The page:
OCTOBER 22, 2009
A multitude of criminal activity—including prostitution and public drunkenness—is perpetually ignored by police in a southern California border city because the violators are illegal aliens and the department refuses to deal with immigration enforcement.
For years hundreds of illegal immigrants have lived in shanty town encampments on a stretch of publicly owned canyon in northeastern San Diego not far from the Mexican border. They stay mostly in tents, use the bushes as their bathroom and steal water from the city’s irrigation lines. The migrants also create fire hazards with illegal campfires, propane-fueled lights and candles and have destroyed the once-lush and scenic mountain terrain with empty alcohol containers, cigarette butts and other trash.
Prostitution is also rampant, according to area residents and various news reports, that have discovered makeshift “sex dens” inside trees, complete with used and unused condoms, lubricant and beds. There is also underage sex-trafficking that has long been ignored by local authorities because it involves illegal aliens. Area immigration advocates still help the law breakers, visiting the canyon camps regularly to deliver food and water.
San Diego Police has known for years that the intruders live on the canyon, which is located in an area known as Rancho Penasquitos. The city and county actually run a public park in the area, which ironically, has regulations that are repeatedly violated by the illegal aliens. They include a ban on glass containers, littering and overnight camping. All are strictly prohibited, according to city and county officials, though the rules evidently don’t apply to illegal immigrants.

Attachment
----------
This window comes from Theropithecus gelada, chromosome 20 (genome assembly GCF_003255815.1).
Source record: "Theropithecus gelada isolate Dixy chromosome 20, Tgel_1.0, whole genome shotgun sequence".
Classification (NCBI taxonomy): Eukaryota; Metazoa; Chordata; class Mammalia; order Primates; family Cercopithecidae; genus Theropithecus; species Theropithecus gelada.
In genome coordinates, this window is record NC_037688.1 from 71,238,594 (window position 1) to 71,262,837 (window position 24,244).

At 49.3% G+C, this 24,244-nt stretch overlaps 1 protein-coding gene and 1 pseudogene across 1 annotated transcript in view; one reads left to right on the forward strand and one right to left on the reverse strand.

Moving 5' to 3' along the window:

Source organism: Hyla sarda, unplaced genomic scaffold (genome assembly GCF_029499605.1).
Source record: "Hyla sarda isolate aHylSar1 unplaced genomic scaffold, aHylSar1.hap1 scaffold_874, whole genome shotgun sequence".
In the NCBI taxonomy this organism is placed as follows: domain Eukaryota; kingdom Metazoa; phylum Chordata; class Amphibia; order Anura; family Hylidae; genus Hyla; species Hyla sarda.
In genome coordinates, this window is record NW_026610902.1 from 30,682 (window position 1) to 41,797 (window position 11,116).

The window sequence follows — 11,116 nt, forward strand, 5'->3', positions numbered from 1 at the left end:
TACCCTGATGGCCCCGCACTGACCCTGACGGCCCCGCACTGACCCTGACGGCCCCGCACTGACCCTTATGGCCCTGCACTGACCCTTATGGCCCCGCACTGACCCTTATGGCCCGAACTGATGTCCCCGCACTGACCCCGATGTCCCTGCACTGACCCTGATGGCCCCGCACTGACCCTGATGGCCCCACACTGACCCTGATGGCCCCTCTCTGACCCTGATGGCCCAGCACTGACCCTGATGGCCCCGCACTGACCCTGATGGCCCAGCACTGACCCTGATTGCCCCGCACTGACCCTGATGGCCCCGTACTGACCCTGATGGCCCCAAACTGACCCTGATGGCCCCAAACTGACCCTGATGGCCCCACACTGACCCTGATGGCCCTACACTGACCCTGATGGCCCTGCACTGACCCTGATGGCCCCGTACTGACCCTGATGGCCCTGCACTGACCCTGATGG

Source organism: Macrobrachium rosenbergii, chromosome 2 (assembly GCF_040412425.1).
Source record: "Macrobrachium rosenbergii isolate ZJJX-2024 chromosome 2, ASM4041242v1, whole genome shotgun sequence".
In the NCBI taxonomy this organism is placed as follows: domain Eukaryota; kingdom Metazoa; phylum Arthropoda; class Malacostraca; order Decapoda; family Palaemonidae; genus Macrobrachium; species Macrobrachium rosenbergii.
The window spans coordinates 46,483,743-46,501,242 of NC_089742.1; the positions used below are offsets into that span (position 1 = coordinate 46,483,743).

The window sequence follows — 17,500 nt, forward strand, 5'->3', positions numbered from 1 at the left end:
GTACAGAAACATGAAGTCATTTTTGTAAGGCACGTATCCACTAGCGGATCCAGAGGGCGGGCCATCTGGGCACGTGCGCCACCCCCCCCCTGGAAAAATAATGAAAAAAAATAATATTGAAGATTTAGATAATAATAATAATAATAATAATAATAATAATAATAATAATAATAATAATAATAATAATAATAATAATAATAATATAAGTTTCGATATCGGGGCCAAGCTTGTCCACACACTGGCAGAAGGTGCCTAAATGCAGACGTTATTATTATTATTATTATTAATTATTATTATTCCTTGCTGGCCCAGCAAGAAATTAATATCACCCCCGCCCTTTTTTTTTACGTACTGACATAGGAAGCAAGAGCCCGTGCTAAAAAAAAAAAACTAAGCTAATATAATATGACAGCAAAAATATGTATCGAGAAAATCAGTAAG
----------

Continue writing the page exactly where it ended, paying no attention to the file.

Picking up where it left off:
Enraged area residents want police to at the very least enforce local laws and punish those who break them, regardless of immigration status. Many have encountered the disgusting shanty town filth during hikes with their children in the once-breathtaking canyon they assure has been ruined by invaders.
Like many local law enforcement agencies nationwide, the San Diego Police Department has a don’t-ask-don’t-tell immigration policy that forbids officers from inquiring about a suspect’s status. In this case however, it certainly appears as though police is taking it a step further than most to protect illegal aliens.
A department captain actually justifies the migrant camps, pointing out that the region’s lack of low-income housing leaves the canyon dwellers no choice. Residents counter that many of the migrants make up to $100 a day tax free and can afford to rent a small place. But the sympathetic police captain, Miguel Rosario, explains that if the migrants “are not legal, they lack the proper documentation to secure an apartment.”
So there you have it—a high-ranking law enforcement official in a major U.S. city defending criminals as if they were the victims.
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